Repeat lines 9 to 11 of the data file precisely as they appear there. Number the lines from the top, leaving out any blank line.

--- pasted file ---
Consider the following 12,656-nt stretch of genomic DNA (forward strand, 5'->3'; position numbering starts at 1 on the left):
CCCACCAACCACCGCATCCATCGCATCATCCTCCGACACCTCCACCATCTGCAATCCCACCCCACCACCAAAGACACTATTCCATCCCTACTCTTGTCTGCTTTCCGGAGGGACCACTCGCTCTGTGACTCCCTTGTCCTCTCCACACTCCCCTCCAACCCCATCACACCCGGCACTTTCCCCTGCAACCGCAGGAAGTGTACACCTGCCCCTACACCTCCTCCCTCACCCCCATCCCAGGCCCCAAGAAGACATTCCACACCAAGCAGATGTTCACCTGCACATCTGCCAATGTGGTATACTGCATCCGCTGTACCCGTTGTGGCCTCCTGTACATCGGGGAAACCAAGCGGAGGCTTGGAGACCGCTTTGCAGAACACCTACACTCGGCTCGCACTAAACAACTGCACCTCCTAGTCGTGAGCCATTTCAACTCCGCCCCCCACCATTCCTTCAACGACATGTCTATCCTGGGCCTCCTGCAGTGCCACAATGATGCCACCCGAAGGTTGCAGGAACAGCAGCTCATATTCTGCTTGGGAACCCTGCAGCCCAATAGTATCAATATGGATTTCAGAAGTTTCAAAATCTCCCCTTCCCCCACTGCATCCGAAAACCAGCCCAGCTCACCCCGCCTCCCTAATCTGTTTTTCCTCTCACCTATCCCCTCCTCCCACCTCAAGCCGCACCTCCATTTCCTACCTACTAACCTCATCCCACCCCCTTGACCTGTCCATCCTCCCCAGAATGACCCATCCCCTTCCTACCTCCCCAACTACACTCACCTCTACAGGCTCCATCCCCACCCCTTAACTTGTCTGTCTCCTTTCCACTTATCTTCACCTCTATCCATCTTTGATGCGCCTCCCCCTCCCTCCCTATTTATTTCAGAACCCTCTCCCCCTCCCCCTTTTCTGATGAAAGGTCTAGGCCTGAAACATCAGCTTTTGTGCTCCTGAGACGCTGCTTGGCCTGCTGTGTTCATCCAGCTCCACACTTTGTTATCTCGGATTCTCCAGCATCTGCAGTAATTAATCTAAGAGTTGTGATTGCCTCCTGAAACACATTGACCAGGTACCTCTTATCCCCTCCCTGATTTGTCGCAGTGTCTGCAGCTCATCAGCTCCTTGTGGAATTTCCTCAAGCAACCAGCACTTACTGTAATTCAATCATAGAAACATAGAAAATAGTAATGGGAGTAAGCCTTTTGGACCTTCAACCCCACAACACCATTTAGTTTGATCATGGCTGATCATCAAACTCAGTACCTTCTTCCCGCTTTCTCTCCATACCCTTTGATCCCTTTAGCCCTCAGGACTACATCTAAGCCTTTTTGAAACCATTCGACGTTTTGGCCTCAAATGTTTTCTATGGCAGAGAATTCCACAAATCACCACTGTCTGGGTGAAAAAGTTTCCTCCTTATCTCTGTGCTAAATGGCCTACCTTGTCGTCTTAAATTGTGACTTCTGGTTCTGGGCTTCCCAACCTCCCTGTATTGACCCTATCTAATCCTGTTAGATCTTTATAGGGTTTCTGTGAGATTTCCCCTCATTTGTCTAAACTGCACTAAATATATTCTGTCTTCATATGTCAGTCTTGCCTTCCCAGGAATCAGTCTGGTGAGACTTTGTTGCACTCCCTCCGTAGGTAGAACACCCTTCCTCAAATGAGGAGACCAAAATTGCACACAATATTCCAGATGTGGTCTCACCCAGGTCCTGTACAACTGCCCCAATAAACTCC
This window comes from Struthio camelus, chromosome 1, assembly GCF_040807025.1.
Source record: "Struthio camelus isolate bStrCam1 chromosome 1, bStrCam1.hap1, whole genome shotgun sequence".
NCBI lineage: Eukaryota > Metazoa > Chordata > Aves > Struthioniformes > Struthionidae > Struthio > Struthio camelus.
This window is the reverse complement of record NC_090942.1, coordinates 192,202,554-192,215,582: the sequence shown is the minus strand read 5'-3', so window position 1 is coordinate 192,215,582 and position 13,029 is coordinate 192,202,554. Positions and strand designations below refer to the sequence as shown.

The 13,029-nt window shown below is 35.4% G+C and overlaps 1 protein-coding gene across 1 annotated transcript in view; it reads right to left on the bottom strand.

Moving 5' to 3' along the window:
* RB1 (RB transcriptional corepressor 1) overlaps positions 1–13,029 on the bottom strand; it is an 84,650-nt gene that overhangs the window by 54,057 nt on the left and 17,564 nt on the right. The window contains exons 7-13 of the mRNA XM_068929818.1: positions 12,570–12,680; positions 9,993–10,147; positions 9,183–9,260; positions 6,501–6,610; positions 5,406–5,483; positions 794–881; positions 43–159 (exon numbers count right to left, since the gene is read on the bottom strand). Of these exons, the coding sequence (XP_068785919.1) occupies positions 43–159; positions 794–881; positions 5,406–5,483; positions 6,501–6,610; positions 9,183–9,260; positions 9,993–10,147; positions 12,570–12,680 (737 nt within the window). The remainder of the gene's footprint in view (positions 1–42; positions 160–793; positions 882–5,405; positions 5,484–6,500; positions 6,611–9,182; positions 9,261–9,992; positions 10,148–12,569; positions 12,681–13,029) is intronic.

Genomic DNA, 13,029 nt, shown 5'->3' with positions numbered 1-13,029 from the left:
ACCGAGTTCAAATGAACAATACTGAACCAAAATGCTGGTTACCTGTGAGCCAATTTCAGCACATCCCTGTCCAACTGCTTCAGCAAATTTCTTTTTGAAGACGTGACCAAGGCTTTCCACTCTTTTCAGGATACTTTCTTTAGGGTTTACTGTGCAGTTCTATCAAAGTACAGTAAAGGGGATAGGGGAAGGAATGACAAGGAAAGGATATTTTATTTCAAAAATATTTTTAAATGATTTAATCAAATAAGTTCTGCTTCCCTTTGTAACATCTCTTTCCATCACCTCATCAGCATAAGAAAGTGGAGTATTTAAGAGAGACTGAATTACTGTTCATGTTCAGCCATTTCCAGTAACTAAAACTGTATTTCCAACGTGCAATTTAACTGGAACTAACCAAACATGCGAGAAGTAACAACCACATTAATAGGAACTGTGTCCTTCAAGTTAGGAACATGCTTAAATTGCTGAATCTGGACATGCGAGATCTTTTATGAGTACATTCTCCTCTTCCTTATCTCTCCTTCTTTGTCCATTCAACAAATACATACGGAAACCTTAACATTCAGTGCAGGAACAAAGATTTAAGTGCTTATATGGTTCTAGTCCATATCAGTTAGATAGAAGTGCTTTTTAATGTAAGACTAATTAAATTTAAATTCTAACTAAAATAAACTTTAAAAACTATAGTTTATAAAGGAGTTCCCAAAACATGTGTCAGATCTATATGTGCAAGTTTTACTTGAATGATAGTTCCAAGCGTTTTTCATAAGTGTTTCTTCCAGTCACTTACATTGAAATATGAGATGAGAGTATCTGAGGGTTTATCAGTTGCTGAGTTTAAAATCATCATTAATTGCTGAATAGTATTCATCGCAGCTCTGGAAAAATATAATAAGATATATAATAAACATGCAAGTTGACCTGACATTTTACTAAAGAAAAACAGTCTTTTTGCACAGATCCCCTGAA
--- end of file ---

* RB1 (RB transcriptional corepressor 1) overlaps positions 1–13,029 on the bottom strand; it is an 84,650-nt gene that overhangs the window by 54,057 nt on the left and 17,564 nt on the right. The window contains exons 7-13 of the mRNA XM_068929818.1: positions 12,570–12,680; positions 9,993–10,147; positions 9,183–9,260; positions 6,501–6,610; positions 5,406–5,483; positions 794–881; positions 43–159 (exon numbers count right to left, since the gene is read on the bottom strand). Of these exons, the coding sequence (XP_068785919.1) occupies positions 43–159; positions 794–881; positions 5,406–5,483; positions 6,501–6,610; positions 9,183–9,260; positions 9,993–10,147; positions 12,570–12,680 (737 nt within the window). The remainder of the gene's footprint in view (positions 1–42; positions 160–793; positions 882–5,405; positions 5,484–6,500; positions 6,611–9,182; positions 9,261–9,992; positions 10,148–12,569; positions 12,681–13,029) is intronic.

Genomic DNA, 13,029 nt, shown 5'->3' with positions numbered 1-13,029 from the left:
ACCGAGTTCAAATGAACAATACTGAACCAAAATGCTGGTTACCTGTGAGCCAATTTCAGCACATCCCTGTCCAACTGCTTCAGCAAATTTCTTTTTGAAGACGTGACCAAGGCTTTCCACTCTTTTCAGGATACTTTCTTTAGGGTTTACTGTGCAGTTCTATCAAAGTACAGTAAAGGGGATAGGGGAAGGAATGACAAGGAAAGGATATTTTATTTCAAAAATATTTTTAAATGATTTAATCAAATAAGTTCTGCTTCCCTTTGTAACATCTCTTTCCATCACCTCATCAGCATAAGAAAGTGGAGTATTTAAGAGAGACTGAATTACTGTTCATGTTCAGCCATTTCCAGTAACTAAAACTGTATTTCCAACGTGCAATTTAACTGGAACTAACCAAACATGCGAGAAGTAACAACCACATTAATAGGAACTGTGTCCTTCAAGTTAGGAACATGCTTAAATTGCTGAATCTGGACATGCGAGATCTTTTATGAGTACATTCTCCTCTTCCTTATCTCTCCTTCTTTGTCCATTCAACAAATACATACGGAAACCTTAACATTCAGTGCAGGAACAAAGATTTAAGTGCTTATATGGTTCTAGTCCATATCAGTTAGATAGAAGTGCTTTTTAATGTAAGACTAATTAAATTTAAATTCTAACTAAAATAAACTTTAAAAACTATAGTTTATAAAGGAGTTCCCAAAACATGTGTCAGATCTATATGTGCAAGTTTTACTTGAATGATAGTTCCAAGCGTTTTTCATAAGTGTTTCTTCCAGTCACTTACATTGAAATATGAGATGAGAGTATCTGAGGGTTTATCAGTTGCTGAGTTTAAAATCATCATTAATTGCTGAATAGTATTCATCGCAGCTCTGGAAAAATATAATAAGATATATAATAAACATGCAAGTTGACCTGACATTTTACTAAAGAAAAACAGTCTTTTTGCACAGATCCCCTGAA